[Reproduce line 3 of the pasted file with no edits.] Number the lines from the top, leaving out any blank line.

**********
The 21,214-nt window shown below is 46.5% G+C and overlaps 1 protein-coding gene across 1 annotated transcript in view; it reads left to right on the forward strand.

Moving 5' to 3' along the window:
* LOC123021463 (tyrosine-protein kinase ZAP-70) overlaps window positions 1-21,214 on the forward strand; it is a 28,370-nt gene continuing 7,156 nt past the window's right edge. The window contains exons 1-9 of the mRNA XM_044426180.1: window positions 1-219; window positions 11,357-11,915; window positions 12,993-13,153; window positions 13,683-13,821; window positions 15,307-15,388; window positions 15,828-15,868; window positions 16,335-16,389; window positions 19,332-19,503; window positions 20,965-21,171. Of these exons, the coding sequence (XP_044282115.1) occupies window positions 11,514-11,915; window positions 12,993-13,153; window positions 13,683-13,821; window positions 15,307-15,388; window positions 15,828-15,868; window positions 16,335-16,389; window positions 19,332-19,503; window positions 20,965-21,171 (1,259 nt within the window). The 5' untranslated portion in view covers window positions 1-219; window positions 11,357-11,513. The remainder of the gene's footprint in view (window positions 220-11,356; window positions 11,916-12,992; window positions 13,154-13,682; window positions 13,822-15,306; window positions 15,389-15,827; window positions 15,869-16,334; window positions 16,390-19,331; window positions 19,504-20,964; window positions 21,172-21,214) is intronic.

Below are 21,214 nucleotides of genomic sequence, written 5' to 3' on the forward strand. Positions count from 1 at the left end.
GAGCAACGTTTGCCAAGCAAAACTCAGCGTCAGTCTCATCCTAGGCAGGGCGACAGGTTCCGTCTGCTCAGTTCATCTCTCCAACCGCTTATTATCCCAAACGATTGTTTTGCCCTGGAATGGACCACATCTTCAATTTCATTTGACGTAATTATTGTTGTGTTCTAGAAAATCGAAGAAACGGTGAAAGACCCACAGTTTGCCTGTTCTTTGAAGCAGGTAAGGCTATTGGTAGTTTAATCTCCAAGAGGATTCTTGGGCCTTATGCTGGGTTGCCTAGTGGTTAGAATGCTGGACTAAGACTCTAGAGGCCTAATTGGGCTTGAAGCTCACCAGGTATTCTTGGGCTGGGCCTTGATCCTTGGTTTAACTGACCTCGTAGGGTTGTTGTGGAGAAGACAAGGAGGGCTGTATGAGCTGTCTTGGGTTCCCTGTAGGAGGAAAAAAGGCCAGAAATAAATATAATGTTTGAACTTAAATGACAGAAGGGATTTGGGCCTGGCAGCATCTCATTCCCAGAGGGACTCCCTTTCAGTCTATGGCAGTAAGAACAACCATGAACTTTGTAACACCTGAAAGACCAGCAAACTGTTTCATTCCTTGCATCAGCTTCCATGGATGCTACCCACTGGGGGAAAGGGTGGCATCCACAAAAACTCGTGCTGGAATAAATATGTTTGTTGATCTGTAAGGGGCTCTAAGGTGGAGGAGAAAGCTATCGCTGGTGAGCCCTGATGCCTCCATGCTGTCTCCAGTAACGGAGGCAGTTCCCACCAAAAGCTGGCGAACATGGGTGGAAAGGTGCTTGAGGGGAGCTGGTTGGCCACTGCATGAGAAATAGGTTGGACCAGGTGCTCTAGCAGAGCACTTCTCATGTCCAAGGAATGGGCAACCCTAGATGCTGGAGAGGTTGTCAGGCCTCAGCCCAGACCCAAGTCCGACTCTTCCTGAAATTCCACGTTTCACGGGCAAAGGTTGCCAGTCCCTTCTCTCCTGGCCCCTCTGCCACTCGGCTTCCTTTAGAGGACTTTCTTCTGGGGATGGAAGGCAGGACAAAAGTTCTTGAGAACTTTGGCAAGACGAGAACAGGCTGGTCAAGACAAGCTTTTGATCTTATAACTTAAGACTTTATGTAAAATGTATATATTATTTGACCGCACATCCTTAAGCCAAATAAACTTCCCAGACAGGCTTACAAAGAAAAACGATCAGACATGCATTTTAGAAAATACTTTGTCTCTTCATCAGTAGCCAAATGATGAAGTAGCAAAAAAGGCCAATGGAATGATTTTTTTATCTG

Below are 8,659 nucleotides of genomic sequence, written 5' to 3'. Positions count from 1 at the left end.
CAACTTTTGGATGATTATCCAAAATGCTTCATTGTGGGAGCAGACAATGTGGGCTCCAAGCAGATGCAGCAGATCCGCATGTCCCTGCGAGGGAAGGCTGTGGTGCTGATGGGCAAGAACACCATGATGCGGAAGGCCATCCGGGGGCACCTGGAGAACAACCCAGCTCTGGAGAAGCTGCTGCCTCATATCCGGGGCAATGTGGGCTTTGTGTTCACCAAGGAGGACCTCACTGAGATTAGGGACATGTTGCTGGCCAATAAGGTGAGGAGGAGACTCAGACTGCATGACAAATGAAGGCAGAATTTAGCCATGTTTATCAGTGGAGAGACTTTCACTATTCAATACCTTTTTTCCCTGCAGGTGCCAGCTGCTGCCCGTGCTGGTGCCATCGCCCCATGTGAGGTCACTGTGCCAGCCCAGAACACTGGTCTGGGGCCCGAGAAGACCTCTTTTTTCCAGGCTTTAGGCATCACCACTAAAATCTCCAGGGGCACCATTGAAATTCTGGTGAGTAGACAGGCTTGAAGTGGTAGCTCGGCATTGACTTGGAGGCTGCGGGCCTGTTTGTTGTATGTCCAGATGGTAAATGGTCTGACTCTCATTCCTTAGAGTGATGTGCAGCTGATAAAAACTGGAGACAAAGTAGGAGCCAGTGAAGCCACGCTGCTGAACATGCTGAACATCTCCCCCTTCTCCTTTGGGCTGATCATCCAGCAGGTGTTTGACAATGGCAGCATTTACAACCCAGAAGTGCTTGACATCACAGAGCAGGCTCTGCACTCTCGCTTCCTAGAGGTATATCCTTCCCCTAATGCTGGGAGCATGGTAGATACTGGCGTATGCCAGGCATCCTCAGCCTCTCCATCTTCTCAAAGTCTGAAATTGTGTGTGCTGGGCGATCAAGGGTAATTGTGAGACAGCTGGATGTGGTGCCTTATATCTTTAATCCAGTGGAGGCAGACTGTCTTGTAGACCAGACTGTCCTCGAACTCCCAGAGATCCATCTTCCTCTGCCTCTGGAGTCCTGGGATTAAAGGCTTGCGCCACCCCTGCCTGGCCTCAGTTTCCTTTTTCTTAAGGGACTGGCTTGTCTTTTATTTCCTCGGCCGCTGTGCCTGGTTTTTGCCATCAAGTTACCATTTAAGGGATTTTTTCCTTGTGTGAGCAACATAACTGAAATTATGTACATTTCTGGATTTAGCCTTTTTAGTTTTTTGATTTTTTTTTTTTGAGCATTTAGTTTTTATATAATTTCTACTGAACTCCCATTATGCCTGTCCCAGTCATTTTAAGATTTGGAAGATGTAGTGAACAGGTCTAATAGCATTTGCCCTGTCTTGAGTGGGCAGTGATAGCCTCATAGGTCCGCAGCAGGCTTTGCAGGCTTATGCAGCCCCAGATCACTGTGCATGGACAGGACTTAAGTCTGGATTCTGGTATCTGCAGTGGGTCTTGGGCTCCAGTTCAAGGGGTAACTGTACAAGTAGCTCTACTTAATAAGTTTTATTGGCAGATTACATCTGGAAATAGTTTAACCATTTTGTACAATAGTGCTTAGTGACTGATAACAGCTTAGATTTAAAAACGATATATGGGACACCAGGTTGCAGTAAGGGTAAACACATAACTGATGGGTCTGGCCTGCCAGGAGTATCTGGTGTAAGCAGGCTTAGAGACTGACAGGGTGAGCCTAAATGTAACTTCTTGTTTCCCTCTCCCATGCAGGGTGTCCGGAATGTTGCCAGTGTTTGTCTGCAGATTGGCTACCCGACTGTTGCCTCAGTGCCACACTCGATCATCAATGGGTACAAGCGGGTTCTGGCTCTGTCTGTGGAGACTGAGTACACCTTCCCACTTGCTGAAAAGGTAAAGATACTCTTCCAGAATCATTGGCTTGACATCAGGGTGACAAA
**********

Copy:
* LOC123021463 (tyrosine-protein kinase ZAP-70) overlaps window positions 1-21,214 on the forward strand; it is a 28,370-nt gene continuing 7,156 nt past the window's right edge. The window contains exons 1-9 of the mRNA XM_044426180.1: window positions 1-219; window positions 11,357-11,915; window positions 12,993-13,153; window positions 13,683-13,821; window positions 15,307-15,388; window positions 15,828-15,868; window positions 16,335-16,389; window positions 19,332-19,503; window positions 20,965-21,171. Of these exons, the coding sequence (XP_044282115.1) occupies window positions 11,514-11,915; window positions 12,993-13,153; window positions 13,683-13,821; window positions 15,307-15,388; window positions 15,828-15,868; window positions 16,335-16,389; window positions 19,332-19,503; window positions 20,965-21,171 (1,259 nt within the window). The 5' untranslated portion in view covers window positions 1-219; window positions 11,357-11,513. The remainder of the gene's footprint in view (window positions 220-11,356; window positions 11,916-12,992; window positions 13,154-13,682; window positions 13,822-15,306; window positions 15,389-15,827; window positions 15,869-16,334; window positions 16,390-19,331; window positions 19,504-20,964; window positions 21,172-21,214) is intronic.